He said: “The Prime Minister should just know the gig’s up.”
What are his views on Brexit?
Before and during the 2016 referendum, Baker campaigned for Brexit - he has said in the past that he originally joined the Conservative party with the explicit intention of getting the UK out of the EU.
Speaking to the New Statesman in 2018, Baker said: “I came into politics because for me, the absolutely fundamental issue of political economy is that the ordinary, everyday person’s vote must count for something.”
Prior to the Vote Leave campaign becoming official, Baker chaired its predecessor group, Conservatives for Britain, as well as the Eurosceptic European Research Group until he became a minister.
In 2010, at a meeting of the Libertarian Alliance, Baker said that he thinks that the European Union needs “to be wholly torn down” and argued that the EU was an obstacle to “free trade and peace among all nations of Europe”.
In an interview with Sky News in 2019, Baker also referred to himself as “Brexit hard man”.
What are his views on climate change?
Baker has repeatedly expressed his scepticism about the human impact on climate change. He is a leading member of the Net Zero Scrutiny Group.
Earlier this year, he shared a paper on his social media that claimed the climate crisis wasn’t real.
The non-peer reviewed report, produced by the Global Warming Policy Foundation (GWPF), said that only “gentle warming” had occurred and that there was no climate emergency.
GWPF director, Dr Benny Peiser, said: “It’s extraordinary that anyone should think there is a climate crisis.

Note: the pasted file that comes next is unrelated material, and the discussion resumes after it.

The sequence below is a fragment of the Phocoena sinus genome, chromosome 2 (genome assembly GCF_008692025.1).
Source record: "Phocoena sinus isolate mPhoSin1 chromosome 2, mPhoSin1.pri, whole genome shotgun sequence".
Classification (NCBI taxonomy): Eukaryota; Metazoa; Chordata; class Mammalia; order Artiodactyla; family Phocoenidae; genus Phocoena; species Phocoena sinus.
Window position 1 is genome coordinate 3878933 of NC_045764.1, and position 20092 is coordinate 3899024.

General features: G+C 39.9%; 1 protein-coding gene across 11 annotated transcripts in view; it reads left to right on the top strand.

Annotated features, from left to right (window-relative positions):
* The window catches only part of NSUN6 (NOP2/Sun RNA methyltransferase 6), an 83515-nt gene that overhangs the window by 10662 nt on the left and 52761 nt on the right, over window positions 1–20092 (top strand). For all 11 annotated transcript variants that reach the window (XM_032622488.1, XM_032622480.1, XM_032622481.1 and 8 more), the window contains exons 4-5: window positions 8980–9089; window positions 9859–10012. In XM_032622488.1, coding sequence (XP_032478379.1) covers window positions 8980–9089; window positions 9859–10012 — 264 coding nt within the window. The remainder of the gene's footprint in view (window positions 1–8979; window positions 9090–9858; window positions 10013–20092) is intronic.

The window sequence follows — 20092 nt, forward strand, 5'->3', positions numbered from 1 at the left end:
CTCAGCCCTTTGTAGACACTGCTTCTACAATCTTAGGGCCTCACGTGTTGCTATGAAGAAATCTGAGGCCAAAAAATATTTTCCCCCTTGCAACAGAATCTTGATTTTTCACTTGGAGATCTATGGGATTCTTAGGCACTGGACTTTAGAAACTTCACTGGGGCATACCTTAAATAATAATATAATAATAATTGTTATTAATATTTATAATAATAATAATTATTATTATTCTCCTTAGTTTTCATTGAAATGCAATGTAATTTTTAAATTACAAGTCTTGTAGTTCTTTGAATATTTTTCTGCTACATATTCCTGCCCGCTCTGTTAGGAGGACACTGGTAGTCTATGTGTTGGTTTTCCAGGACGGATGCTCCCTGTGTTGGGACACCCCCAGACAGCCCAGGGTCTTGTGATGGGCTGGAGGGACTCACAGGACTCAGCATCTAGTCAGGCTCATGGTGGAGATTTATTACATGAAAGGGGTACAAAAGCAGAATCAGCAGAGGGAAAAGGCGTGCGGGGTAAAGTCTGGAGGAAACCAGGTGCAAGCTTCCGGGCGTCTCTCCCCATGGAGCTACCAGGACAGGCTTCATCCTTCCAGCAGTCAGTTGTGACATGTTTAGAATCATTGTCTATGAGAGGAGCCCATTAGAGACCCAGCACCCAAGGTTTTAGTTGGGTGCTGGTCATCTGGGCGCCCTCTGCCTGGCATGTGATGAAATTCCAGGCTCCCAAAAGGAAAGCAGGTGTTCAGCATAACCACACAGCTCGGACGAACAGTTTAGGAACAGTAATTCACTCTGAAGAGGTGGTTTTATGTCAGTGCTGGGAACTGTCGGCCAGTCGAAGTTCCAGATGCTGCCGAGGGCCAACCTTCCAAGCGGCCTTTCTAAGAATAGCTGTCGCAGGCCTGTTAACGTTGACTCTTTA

“Year after year our annual assessment of climate trends document just how little has been changing in the last 30 years. The habitual climate alarmism is mainly driven by scientists’ computer modelling rather than observational evidence.”
What is his voting record like?
You can see how Baker, and other MPs, have voted by looking at the website They Work For You.
According to Baker’s profile on the site, he votes on the vast majority of issues in the same way as his fellow Conservative MPs.
His voting record includes:
- Consistently voting for ending financial support for some 16-19 year olds in training and further education - two votes for and zero against in 2011
- Consistently voting against smoking bans - zero votes for and four votes against between 2010 and 2015
- Almost always voting against UK membership of the EU - one vote for, 21 votes against and two absences between 2016 and 2019
- Generally voting against a right to remain for EU nationals already in living in the UK - one vote for, 18 votes against and three absences between 2016 and 2020
- Generally voting against laws to promote equality and human rights - two votes for, 11 votes against and one absence between 2011 and 2019
- Consistently voting for mass surveillance of people’s communications and activities - three votes for and zero votes against in 2016
- Almost always voting for a stricter asylum system - 10 votes for, zero votes against and one absence between 2015 and 2020
- Generally voting against measures to prevent climate change - three votes for, 19 votes against and two absences between 2011 and 2020
- Consistently voting for selling England’s state owned forests - two votes for and zero votes against in 2011
- Consistently voting for a reduction in spending on welfare benefits - 52 votes for, zero votes against and two absences between 2012 and 2016